Okay, that comes later.
I really didn't start going about this the right way. It's been damage control right from the beginning and we're just going to see how this turns out because I'm not even sure what I'm doing anymore.
Here's what we're working on this time:
Since beginning work I've learned that this is, in fact, a jumpsuit rather than a two-piece uniform, as I had designed it to be because of an earlier version of the uniform:
Basically, here's what we want:
Back zip, smooth silhouette, quilted sleeves, and a pair of leggings that have a close fit, but not skintight. And a belt. However that's gonna happen.
I started out with two different colours of fabric, though the uniform fabric was still a little too orange at this point.
The dilute red dyebath I put the orange in did little more than streak the colour, which was interesting, but not quite what I had expected. I went ahead with it anyway because it was basically the right shade.
Sleeve and shoulderpiece quilting was accomplished by layering a piece of fleece or batting in between layers of fabric, then machine stitching.
|Measuring for precision|
|Right before stitching|
|It was VERY difficult to keep the stitching straight|
Here is what we have so far (please excuse the poor lighting):
The fit is good, though unfortunately it doesn't lie as flat as the original. Probably due to the lining, which may not have been necessary had I chosen the body suit option. Oops. Final step is to add the zipper.
Leggings are made in four pieces based off a pattern created by cutting apart one of my mother's old pairs of jeans. They fit really well, actually.
From what I understand, the original is made from vinyl. I've never worked with this material, so I expected it to be a challenge...just not this BIG of a challenge.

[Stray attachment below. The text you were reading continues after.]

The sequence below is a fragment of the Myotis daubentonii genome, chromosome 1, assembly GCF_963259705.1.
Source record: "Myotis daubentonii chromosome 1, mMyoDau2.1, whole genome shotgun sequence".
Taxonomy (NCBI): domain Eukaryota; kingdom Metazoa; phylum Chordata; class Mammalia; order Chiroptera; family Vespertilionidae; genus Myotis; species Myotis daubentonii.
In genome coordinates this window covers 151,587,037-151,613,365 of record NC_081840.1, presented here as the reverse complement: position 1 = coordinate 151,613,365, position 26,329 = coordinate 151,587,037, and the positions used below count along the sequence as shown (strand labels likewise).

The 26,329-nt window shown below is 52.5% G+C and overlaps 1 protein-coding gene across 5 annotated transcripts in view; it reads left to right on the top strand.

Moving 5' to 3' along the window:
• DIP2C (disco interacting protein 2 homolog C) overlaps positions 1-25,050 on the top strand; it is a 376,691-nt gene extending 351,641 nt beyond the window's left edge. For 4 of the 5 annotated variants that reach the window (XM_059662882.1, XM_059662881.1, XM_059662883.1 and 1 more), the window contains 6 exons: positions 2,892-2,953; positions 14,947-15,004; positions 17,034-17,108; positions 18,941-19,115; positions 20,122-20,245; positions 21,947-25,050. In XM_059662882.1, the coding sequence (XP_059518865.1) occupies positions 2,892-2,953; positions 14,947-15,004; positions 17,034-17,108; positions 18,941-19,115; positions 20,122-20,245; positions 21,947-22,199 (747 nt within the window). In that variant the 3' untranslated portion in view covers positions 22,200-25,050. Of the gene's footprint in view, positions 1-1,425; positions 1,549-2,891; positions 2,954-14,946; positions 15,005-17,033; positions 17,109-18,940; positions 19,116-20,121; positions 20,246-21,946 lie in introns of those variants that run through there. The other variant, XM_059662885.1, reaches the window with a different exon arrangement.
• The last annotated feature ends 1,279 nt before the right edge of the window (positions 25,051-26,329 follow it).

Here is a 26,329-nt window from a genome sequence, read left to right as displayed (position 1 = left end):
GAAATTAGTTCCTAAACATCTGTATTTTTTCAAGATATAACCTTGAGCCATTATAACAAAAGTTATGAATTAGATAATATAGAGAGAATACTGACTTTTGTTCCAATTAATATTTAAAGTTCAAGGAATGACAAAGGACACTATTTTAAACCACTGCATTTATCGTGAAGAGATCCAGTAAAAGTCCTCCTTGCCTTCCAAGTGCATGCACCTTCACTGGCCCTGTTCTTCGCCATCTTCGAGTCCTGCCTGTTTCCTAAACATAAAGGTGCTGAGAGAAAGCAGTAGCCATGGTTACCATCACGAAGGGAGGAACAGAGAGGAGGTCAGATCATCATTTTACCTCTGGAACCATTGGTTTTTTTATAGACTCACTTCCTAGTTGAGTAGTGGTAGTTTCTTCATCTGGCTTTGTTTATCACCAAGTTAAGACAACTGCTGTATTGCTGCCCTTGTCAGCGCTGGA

Liquid latex seemed like a suitable substitute for vinyl, so I set about purchasing the necessary latex and some modelling clay to make a mold out of.
It is NOWHERE NEAR that easy. As I should have known, but chose to ignore common sense. Anyhow, here is what I tried. I hope it serves as a cautionary tale.
I made a little wooden stamp to impress the design into the modelling clay. It looked like it worked out pretty well, but...
I mixed acrylic paint into the latex as colouring. I got it extremely close to the original colour through drying tests, because latex darkens in colour as it dries. Like, a lot.
To avoid air bubbles, I carefully dabbed the first latex layer into the mold. (Although later on I realized that a lot of air bubbles managed to slip in >_< )
It's going to be awhile before I know how it turned out, but I think it's fucked. I'm going to have to look into other options. This is extremely disappointing.
So let's just say that this hasn't been one of my victories. Let's hope for better luck with Puck. I'm extremely frustrated with everything right now.